McIntyre Estates Vineyards Per Ardua

It is that time of the year, as we have received more wines from another club, this time from “A Taste of Monterey.”  We discovered the club by accident as we were wandering around the waterfront of Monterey, as we were going to have lunch at the famous Sardine Factory, not only was that a spectacular meal, we ended up buying some art at an art gallery and we joined the wine club at A Taste of Monterey as well.  That was probably around twenty-five years ago and we joined their Private Reserve Club as a way of receiving some wines that are made in too small of batches to end up in Michigan.

The first wine out of the carton was from McIntyre Estate Vineyards.  The vineyard lies in the “sweet spot” of Monterey County’s Santa Lucia Highlands, a twelve-mile stretch of benchland famed for the wines produced there.  Their vineyard was originally planted in 1973 on an eighty-acre site and boasts some of the oldest Pinot Noir and Chardonnay vines.  The McIntyre family purchased the vineyard in 1987 and they are among the first properties in the Santa Lucia Highlands to be SIP (Sustainability In Practice) Certified.  It is said that Steve McIntyre has planted about twenty percent of the Santa Lucia Highlands.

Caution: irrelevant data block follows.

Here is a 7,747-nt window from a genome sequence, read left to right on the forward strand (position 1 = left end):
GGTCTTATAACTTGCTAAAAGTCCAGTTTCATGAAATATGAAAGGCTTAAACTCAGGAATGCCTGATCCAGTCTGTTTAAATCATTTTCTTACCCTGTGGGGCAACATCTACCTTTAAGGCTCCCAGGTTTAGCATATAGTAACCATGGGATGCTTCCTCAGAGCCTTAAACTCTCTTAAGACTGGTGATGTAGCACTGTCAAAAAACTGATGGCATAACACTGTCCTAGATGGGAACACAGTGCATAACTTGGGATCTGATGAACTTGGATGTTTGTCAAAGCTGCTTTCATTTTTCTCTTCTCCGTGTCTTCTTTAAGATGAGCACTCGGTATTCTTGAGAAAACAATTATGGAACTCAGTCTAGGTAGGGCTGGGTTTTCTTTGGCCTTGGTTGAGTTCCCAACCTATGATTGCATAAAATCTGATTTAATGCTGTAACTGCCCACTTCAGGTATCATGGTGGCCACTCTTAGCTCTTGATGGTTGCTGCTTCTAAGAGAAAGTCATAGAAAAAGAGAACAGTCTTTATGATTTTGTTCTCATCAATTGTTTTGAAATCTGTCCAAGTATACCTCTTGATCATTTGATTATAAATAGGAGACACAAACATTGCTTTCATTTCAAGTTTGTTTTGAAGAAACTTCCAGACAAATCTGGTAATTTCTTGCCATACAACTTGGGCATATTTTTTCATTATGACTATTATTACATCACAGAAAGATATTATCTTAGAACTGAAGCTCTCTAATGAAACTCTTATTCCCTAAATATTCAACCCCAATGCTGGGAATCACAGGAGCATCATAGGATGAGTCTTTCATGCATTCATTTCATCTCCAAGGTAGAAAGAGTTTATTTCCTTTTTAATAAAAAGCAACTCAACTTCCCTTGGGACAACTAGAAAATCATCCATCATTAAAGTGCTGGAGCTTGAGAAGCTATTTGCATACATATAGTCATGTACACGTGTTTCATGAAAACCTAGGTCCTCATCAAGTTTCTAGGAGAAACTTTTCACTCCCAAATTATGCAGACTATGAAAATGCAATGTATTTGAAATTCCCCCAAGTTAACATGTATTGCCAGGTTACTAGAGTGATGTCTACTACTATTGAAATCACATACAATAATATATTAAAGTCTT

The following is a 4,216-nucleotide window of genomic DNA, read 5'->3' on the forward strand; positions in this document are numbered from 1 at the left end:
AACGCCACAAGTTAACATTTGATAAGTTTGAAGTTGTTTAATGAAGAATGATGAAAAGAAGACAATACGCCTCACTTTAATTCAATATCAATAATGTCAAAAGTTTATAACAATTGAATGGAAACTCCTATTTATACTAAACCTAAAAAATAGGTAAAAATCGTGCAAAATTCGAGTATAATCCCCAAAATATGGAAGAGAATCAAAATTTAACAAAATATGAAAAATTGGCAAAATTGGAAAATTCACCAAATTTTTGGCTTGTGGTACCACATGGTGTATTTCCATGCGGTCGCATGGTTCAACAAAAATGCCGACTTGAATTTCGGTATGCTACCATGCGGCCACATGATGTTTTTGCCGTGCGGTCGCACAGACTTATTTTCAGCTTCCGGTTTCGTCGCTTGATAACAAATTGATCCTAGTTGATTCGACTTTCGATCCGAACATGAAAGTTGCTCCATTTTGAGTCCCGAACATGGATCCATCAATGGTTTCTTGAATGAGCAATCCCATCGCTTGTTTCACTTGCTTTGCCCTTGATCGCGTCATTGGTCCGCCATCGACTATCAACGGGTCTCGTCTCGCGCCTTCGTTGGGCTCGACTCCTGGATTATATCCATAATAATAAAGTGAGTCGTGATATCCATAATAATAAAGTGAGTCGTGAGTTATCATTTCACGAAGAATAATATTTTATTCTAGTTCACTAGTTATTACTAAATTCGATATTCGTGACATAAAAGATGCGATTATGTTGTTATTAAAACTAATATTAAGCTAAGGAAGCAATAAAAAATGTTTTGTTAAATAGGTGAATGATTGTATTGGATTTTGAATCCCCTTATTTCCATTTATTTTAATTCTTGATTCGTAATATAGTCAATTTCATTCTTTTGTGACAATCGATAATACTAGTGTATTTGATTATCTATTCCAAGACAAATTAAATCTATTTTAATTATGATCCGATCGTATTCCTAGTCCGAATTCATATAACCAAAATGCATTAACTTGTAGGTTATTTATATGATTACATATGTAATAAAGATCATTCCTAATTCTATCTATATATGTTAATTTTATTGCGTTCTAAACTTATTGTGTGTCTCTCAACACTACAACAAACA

The McIntyre Estate Vineyards Per Ardua Arroyo Seco Santa Lucia Highlands Kimberly Vineyard 2015.  Per Ardua is the ancient Gallic motto for clan McIntyre, and “thru difficulty.”  For three decades they have endeavored to produce a “Bordeaux Red” and this is their inaugural bottling.  The Kimberly Vineyard in Arroyo Seco is an eighty-one-acre vineyard named after Steve’s wife Kimberly, near the confluence of the Arroyo Seco and Salina Rivers at the foot of the Santa Lucia Mountains.  The wine is a blend of seventy percent Merlot and thirty percent Malbec.  Primary and Malolactic fermentations were carried out with wild, indigenous yeast.  I wish there was more in the production notes.  The 2016 vintage produced less than two-hundred cases, so I will presume that the 2015 was similar in number and with an aging potential of eight to ten years.  The wine is described as an amazing red Bordeaux blend; deep and ripe with leather, licorice and plums.  Time will tell, as I will write about it when we have given it a bit more cellar time.     

About thewineraconteur

A non-technical wine writer, who enjoys the moment with the wine, as much as the wine. Twitter.com/WineRaconteur Instagram/thewineraconteur Facebook/ The Wine Raconteur
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